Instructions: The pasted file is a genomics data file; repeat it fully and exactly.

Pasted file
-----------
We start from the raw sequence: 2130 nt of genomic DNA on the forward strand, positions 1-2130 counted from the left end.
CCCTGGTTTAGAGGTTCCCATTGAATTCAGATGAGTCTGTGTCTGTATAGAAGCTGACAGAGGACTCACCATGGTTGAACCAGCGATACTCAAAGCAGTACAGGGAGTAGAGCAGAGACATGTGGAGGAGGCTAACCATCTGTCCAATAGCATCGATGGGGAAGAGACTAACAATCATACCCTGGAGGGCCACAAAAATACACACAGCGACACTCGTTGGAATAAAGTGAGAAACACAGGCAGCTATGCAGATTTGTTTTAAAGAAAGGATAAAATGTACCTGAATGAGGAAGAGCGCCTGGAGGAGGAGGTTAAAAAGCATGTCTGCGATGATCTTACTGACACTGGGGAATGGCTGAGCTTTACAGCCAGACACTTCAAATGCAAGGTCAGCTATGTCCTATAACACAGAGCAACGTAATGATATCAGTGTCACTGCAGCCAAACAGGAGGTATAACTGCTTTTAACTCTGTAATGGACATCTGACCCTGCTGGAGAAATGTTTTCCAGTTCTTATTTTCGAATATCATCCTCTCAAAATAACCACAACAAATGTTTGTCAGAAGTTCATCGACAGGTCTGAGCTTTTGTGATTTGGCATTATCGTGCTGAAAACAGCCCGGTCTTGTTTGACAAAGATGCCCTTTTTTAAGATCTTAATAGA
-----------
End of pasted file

We start from the raw sequence: 2130 nt of genomic DNA on the forward strand, positions 1-2130 counted from the left end.
CCCTGGTTTAGAGGTTCCCATTGAATTCAGATGAGTCTGTGTCTGTATAGAAGCTGACAGAGGACTCACCATGGTTGAACCAGCGATACTCAAAGCAGTACAGGGAGTAGAGCAGAGACATGTGGAGGAGGCTAACCATCTGTCCAATAGCATCGATGGGGAAGAGACTAACAATCATACCCTGGAGGGCCACAAAAATACACACAGCGACACTCGTTGGAATAAAGTGAGAAACACAGGCAGCTATGCAGATTTGTTTTAAAGAAAGGATAAAATGTACCTGAATGAGGAAGAGCGCCTGGAGGAGGAGGTTAAAAAGCATGTCTGCGATGATCTTACTGACACTGGGGAATGGCTGAGCTTTACAGCCAGACACTTCAAATGCAAGGTCAGCTATGTCCTATAACACAGAGCAACGTAATGATATCAGTGTCACTGCAGCCAAACAGGAGGTATAACTGCTTTTAACTCTGTAATGGACATCTGACCCTGCTGGAGAAATGTTTTCCAGTTCTTATTTTCGAATATCATCCTCTCAAAATAACCACAACAAATGTTTGTCAGAAGTTCATCGACAGGTCTGAGCTTTTGTGATTTGGCATTATCGTGCTGAAAACAGCCCGGTCTTGTTTGACAAAGATGCCCTTTTTTAAGATCTTAATAGA